Prime Minister Imran Khan said on Thursday that India, under Prime Minister Narendra Modi, has been moving systematically with a Hindu supremacist agenda.
The prime minister was referencing the controversial Citizenship Amendment Bill passed by India's upper house amid protests on Wednesday.
The bill will let the Indian government grant citizenship to millions of illegal immigrants who entered India from three neighbouring countries before 2015 — but not if they are Muslim.
Modi's government — re-elected in May and under pressure over a slowing economy — says Muslims from Afghanistan, Bangladesh and Pakistan are excluded from the legislation because they do not face discrimination in those countries.
Taking to Twitter, Prime Minister Imran stated that the bill was the latest of Modi's attempts to promulgate his supremacist agenda, "starting with illegal annexation and continuing siege of IOJK [Indian occupied Jammu and Kashmir]; then stripping 2 million Indian Muslim in Assam of citizenship, setting up internment camps; now the passage of Citizenship Amendment Law; all this accompanied by mob lynchings of Muslims and other minorities in India".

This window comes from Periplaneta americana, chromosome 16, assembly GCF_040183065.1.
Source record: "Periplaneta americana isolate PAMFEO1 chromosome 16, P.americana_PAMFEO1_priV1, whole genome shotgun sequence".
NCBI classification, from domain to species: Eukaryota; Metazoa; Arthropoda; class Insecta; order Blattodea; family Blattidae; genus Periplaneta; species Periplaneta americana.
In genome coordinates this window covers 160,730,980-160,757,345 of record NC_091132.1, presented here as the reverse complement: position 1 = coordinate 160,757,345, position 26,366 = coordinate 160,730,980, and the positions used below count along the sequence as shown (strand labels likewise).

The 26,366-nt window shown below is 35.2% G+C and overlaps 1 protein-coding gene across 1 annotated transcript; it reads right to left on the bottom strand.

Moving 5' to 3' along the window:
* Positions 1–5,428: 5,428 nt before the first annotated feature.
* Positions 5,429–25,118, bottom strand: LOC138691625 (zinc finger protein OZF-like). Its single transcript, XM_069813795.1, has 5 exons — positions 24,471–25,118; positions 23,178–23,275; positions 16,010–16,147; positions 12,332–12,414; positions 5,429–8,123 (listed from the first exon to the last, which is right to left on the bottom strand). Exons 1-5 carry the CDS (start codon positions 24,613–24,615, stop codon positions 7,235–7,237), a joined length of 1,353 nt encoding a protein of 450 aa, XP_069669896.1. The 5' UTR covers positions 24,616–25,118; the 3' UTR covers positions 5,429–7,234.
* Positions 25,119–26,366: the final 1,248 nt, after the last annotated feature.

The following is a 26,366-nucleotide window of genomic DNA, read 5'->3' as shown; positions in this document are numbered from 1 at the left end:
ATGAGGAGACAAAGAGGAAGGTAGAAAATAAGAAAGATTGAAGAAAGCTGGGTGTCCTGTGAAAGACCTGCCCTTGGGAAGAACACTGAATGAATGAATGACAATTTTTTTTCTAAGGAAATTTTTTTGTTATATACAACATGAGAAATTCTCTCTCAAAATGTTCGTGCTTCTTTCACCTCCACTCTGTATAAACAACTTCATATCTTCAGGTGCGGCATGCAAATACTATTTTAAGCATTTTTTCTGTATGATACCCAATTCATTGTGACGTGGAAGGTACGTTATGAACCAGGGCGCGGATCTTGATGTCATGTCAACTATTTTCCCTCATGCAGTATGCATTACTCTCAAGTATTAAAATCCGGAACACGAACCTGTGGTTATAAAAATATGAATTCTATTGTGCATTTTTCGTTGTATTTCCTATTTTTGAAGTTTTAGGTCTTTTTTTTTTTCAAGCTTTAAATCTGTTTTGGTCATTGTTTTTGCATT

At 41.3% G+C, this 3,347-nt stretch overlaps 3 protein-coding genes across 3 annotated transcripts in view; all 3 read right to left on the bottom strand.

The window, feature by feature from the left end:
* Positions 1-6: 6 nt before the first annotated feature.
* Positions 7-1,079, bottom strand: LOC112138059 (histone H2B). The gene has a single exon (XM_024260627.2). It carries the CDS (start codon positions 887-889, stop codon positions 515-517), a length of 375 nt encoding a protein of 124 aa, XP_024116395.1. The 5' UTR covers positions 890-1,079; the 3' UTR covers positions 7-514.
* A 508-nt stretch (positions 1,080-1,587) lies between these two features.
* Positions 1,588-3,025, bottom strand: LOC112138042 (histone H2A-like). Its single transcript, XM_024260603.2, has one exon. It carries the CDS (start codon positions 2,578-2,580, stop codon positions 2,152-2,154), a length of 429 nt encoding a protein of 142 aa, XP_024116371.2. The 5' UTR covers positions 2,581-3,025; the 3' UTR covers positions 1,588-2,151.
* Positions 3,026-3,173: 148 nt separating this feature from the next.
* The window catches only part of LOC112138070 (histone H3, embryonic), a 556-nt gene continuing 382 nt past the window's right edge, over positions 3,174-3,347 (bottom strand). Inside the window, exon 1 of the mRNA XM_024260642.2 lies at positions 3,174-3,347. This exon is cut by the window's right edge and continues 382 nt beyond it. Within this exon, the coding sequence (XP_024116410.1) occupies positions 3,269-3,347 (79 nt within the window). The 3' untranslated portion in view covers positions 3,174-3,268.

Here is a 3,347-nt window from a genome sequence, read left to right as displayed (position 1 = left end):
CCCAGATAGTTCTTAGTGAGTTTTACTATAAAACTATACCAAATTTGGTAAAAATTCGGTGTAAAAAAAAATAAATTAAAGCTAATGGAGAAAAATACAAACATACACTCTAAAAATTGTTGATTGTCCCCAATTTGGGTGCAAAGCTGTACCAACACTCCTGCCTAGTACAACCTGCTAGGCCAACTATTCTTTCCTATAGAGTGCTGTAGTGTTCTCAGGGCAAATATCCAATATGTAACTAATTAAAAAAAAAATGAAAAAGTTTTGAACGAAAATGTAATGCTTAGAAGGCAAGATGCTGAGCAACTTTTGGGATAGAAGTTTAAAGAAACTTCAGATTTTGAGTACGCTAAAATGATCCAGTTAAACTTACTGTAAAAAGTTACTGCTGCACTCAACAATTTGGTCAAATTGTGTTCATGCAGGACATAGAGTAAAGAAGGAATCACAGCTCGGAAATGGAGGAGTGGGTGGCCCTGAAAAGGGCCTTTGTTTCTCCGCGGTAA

He warned that bowing down to a "genocidal supremacist agenda", propagated by Nazi Germany, had once before lead to World War II.
"Modi's Hindu supremacist agenda, accompanied by threats to Pakistan under a nuclear overhang, will lead to massive bloodshed and far-reaching consequences for the world," he warned. "As in Nazi Germany, in Modi's India dissent has been marginalised and the world must step in before it is too late to counter this Hindu supremacist agenda of Modi's India [that is] threatening bloodshed and war."
The Citizenship Amendment Bill, seeks to grant Indian nationality to Buddhists, Christians, Hindus, Jains, Parsis and Sikhs who fled Pakistan, Afghanistan and Bangladesh "because of religious persecution" before 2015. It does not, however, extend to Rohingya Muslim refugees who fled persecution in Myanmar.
Home Minister Amit Shah said it was not anti-Muslim because it did not affect the existing path to citizenship available to all communities.
Amnesty India, however, said the legislation legitimised discrimination on the basis of religion and stood in clear violation of the India's constitution and international human rights law.